Friday, March 18, 2011

Greg Beale - Lecture on the New Testament Use of the Old Testament

The C. Edwin Gheens Lectures
Dr. Gregory K. Beale @ The Southern Baptist Theological Seminary
The New Testament Use of the Old Testament
March 14-15, 2011

This week I was privileged to witness another top-notch New Testament scholar in person at Southern Seminary in Louisville, Kentucky, as Greg Beale delivered the annual Gheens Lectures. While Beale delivered three lectures (two on Tuesday, one on Wednesday morning), because of teaching responsibilities, I was only able to be present for the first one. All three lectures should be available through SBTS’s resource center within the next week or so; I will endeavor to watch the other lectures and provide a link to the video when it becomes available.

In the meantime, I wanted to share the substance of Dr. Beale’s initial lecture, and some personal reflections upon his address.

Lecture 1 – Recent Objections to an Organic Link between Old Testament Texts and Their Use in the New Testament

Dr. Beale has been a strong proponent of the organic unity of the Old and New Testaments throughout his academic career.

His Commentary on the New Testament Use of the Old Testament (co-authored with D. A. Carson, 2007) is a classic (authoritative?) evangelical presentation of a healthy treatment the Old Testament. His monumental study of temple imagery throughout Scripture (The Temple and the Church’s Mission: A Biblical Theology of the Dwelling Place of God, 2004) and the companion We Become What We Worship have blessed the church of Jesus Christ. More recently, The Erosion of Inerrancy in Evangelicalism has raised alarm at declining evangelical commitment to a robust doctrine of Scripture. And whether they have read it or only heard others explain and interpret it, Beale’s 1994 treatise The Right Doctrine from the Wrong Text? has influenced a generation of pastors in North American evangelicalism (for example, I had heard the slogan and the thesis long before I was aware of the existence of the book).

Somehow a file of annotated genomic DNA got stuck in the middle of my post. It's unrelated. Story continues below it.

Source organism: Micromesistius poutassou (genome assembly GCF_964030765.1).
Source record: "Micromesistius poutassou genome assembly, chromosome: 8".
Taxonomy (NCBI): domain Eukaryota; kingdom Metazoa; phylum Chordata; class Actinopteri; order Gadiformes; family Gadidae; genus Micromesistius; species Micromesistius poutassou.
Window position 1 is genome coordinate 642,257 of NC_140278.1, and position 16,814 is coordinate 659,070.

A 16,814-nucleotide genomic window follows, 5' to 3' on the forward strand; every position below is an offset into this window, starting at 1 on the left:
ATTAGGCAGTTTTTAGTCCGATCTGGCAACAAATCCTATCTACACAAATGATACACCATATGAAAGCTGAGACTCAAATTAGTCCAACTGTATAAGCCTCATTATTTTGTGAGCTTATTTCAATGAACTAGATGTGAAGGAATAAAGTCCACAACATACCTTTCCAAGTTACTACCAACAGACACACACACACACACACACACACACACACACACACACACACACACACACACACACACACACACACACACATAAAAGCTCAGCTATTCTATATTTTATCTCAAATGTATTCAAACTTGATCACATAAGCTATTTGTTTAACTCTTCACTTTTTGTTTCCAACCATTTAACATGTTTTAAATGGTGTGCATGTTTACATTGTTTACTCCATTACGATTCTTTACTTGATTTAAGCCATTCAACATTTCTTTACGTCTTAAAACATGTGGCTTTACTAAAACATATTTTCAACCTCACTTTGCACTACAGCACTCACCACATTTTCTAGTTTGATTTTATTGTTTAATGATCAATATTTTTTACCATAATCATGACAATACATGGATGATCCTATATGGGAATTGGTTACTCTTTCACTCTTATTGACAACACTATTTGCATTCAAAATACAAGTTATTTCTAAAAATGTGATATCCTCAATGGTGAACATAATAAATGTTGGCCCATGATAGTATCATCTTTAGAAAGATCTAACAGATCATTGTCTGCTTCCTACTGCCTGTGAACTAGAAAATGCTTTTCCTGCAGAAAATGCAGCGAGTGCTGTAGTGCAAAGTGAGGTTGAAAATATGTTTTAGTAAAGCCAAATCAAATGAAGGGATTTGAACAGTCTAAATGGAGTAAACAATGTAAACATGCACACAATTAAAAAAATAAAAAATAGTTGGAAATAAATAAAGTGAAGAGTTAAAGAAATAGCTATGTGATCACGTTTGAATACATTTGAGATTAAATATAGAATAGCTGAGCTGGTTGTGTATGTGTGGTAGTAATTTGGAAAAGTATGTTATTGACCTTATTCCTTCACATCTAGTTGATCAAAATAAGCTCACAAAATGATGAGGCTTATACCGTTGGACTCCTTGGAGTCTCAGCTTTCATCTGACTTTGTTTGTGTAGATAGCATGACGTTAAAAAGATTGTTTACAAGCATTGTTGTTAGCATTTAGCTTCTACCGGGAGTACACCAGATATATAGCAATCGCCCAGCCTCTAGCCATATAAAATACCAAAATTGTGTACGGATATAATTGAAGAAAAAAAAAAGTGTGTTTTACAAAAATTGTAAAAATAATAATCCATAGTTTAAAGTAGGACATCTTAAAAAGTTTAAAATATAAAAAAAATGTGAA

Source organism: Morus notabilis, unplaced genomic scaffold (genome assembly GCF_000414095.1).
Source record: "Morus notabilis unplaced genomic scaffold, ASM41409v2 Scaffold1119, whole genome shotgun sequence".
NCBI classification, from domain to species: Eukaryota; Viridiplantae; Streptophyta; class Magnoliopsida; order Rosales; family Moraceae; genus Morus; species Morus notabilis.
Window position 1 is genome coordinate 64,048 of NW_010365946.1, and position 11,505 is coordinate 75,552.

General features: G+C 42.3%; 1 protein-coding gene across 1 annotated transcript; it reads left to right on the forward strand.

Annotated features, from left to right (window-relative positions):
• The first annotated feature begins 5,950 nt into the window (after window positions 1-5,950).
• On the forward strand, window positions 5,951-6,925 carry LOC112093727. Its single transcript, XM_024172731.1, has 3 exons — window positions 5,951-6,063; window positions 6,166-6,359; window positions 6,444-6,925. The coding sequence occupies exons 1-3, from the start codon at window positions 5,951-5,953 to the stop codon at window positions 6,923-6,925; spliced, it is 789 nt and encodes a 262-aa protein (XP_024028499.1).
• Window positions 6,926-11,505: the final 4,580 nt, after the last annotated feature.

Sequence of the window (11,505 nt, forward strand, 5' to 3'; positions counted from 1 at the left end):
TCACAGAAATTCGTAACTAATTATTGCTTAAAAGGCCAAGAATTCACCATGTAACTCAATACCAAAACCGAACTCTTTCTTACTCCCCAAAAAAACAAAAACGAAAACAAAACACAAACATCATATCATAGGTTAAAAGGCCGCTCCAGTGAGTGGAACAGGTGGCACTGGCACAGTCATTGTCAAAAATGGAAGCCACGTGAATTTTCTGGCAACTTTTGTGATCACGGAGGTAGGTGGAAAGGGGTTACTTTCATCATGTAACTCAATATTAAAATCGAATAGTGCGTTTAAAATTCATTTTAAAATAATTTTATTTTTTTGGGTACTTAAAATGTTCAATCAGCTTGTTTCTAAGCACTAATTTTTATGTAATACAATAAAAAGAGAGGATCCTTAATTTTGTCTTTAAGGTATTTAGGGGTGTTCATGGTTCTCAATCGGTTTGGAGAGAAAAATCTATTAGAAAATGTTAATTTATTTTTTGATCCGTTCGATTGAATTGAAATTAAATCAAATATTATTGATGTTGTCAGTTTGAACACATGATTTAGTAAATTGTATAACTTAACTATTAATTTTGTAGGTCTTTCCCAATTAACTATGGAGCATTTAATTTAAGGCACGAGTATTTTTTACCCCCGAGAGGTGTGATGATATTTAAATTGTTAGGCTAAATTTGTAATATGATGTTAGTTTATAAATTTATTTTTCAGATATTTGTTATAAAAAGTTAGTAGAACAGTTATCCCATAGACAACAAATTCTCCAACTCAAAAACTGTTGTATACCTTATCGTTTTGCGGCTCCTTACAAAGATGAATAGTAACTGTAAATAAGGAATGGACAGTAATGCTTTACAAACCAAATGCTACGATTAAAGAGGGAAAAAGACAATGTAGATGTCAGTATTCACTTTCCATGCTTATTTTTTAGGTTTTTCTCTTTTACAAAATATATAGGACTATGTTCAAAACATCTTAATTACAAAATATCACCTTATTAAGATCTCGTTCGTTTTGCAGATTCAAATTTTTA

From his 1994 study (subtitled Essays on the Use of the Old Testament in the New), and an earlier (1989) article in the academic journal Themelios, Beale has been concerned about Christian interpretation of the Old Testament both in the New Testament and in church history. He is a well-known exponent of the view that there is an organic unity of Old and New Testaments; a continuous strand of theology and thought that flows through both Testaments.

In his first Gheens lecture, Beale first referred the audience to his 1989 Themelios article as the historical articulation of his position. Then he addressed objections that other biblical scholars have raised against his understanding of the New Testament authors’ use of Old Testament texts. In the remainder of this blog essay, I will present Beale’s response to objections in sequential order.

(1) The Influence of a Jewish Hermeneutic. Beale stated that it is often assumed that New Testament authors must have interpreted the Old Testament in the same way that first-century Jews did. Moreover, according to this position, first-century Jews had somewhat “wild & crazy” interpretive tendencies; therefore, we should expect somewhat wild and crazy interpretations of Old Testament texts by New Testament authors. Thus, it is no surprise that there are seemingly illegitimate uses of Old Testament texts to support positions in the New Testament. The use of Hosea 11:1 in Matthew is a paramount example.

Beale, however, points out three major problems with this perspective. First, there is no monolithic first-century Jewish hermeneutic, but rather a wide spectrum of interpretive tendencies—Palestinian, Qumranic, Alexandrian, etc. Just as first-century Judaism was not a monolithic identity, so too first-century Jewish hermeneutic was varied.
Second, in Beale’s opinion, most Jewish hermeneutic in the first century was not at all wild and crazy; rather, it was relatively restrained.
Third, objective study of the New Testament shows that the NT authors do not merely reflect or copy Jewish hermeneutics. This point does not make a positive or negative appraisal of Jewish interpretation of the Old Testament in the first century. Instead, it emphasizes that the early church went its own direction in interpreting Old Testament scripture.